Poul  Kjærholm

Getting to Know:

Poul Kjærholm

1929 - 1980

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Designer Poul Kjærholm was born in Østervrå in Denmark in 1929. He began an apprenticeship with Gronbech in Hjørring as a carpenter and cabinetmaker in 1948, which gave him a wealth of practical design experience which would inform his entire career. In 1952 he attended the Danish School of Arts and Crafts in Copenhagen and a year later he married his wife, the architect Hanna Kjærholm. His final-year project at the School of Arts and Crafts was his PK25 (or ‘Element’) chair, which showed the characteristic hallmarks of what would become his famous style (namely a continuous, curving piece of steel which forms the foundation of the structure).

Himself just a recent graduate, in 1955 Kjærholm took on a role as an instructor at the School of Furniture in the Academy of Arts in 1955. He became the assistant at the Royal Danish Academy of Fine Arts in 1959 and in 1973 Kjærholm was appointed the head of the Institute for Design in 1973, becoming a professor in 1976.

Unlike most Scandinavian designers before him, Kjærholm liked to use construction materials – particularly steel - as the base of his designs (as opposed to more traditional wooden designs which had become synonymous with Danish-designed furniture around the world). Kjærholm liked to combine steel with natural materials, striking a balance between the man-made and the organic to create designs which felt truly harmonious.


The artist was inspired by the likes of Marcel Breuer, Ludwig Mies van der Rohe, and Le Corbusier, all of whom were concerned with reducing designs down to their most simple, practical, and ideal forms. The functional clarity of his designs was of the utmost importance to Kjærholm who explored the potential of various materials and their combinations. His attitude to furniture design is architectural in many ways. Like Le Corbusier before him, Kjærholm was preoccupied with how people would interact with his designs and what the minimalistic beauty of his work would bring to its users. The designer famously said of his practice - "What I want to express is the materials' own language”.  His most recognizable design is perhaps his PK22 Chair – made of a stainless-steel frame and wicker elements. The PK22 Chair won the Grand Prix at the Triennale di Milano in 1957.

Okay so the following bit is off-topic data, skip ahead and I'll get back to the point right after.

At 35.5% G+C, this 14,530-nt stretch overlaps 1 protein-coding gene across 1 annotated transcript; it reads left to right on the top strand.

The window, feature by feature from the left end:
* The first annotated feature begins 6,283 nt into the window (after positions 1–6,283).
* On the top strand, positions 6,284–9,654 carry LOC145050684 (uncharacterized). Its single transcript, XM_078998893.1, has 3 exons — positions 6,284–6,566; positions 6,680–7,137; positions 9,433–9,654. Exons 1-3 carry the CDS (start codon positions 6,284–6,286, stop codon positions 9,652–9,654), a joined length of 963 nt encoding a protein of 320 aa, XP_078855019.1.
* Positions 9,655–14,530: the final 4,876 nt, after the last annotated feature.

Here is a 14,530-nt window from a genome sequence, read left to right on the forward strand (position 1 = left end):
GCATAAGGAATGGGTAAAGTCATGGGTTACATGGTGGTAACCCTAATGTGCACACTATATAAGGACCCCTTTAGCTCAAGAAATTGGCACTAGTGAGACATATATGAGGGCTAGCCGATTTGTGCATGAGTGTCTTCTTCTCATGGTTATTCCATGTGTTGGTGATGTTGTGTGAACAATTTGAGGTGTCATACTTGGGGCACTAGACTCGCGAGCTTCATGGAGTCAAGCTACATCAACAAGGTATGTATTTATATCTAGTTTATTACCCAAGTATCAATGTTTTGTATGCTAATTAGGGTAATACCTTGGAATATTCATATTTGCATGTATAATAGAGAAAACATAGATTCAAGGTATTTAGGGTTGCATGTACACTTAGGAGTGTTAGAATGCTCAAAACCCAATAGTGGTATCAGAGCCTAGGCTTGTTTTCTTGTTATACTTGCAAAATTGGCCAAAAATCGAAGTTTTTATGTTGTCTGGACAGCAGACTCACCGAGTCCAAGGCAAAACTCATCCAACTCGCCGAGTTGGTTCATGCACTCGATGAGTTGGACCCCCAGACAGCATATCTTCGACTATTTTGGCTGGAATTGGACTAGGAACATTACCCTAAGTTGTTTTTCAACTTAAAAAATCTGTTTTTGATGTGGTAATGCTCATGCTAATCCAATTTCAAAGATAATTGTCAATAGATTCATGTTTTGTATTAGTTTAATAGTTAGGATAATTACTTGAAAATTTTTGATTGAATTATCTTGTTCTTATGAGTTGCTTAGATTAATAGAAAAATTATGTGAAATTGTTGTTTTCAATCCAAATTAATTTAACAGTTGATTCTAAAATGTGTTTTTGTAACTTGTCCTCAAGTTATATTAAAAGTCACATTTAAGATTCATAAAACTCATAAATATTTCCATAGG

Kjærholm began to work with the furniture manufacturer Ejvind Kold Christiansen in Hellerup in 1955 – and the pair worked closely throughout Kjærholm’s lifetime. Under Christianson, Kjærholm produced his iconic PK plywood furniture series.

Kjærholm’s inclusion in the 1958 ‘Formes Scandinaves’ exhibition held in Paris brought him fame with an international audience. That same year, his PK22 chair won him the Lunning Award. Kjærholm won various awards throughout his career including the Grand Prize at the Milan Triennale in 1957 and again three years later in 1960, as well as the Danish ID Prize in 1967. 

His designs are part of permanent collections throughout Scandinavia as well as in MoMA New York, and the Victoria & Albert Museum in London. Following Kjærholm’s death in 1980 in Hillerød, Fritz Hansen (with whom Kjærholm had worked in his early career) began producing and distributing the artist’s collection of works developed between 1951 and 1967. His designs are produced today, too, under the firm ‘Kjærholm Productions’ which was established in 2003 by the artist’s son.

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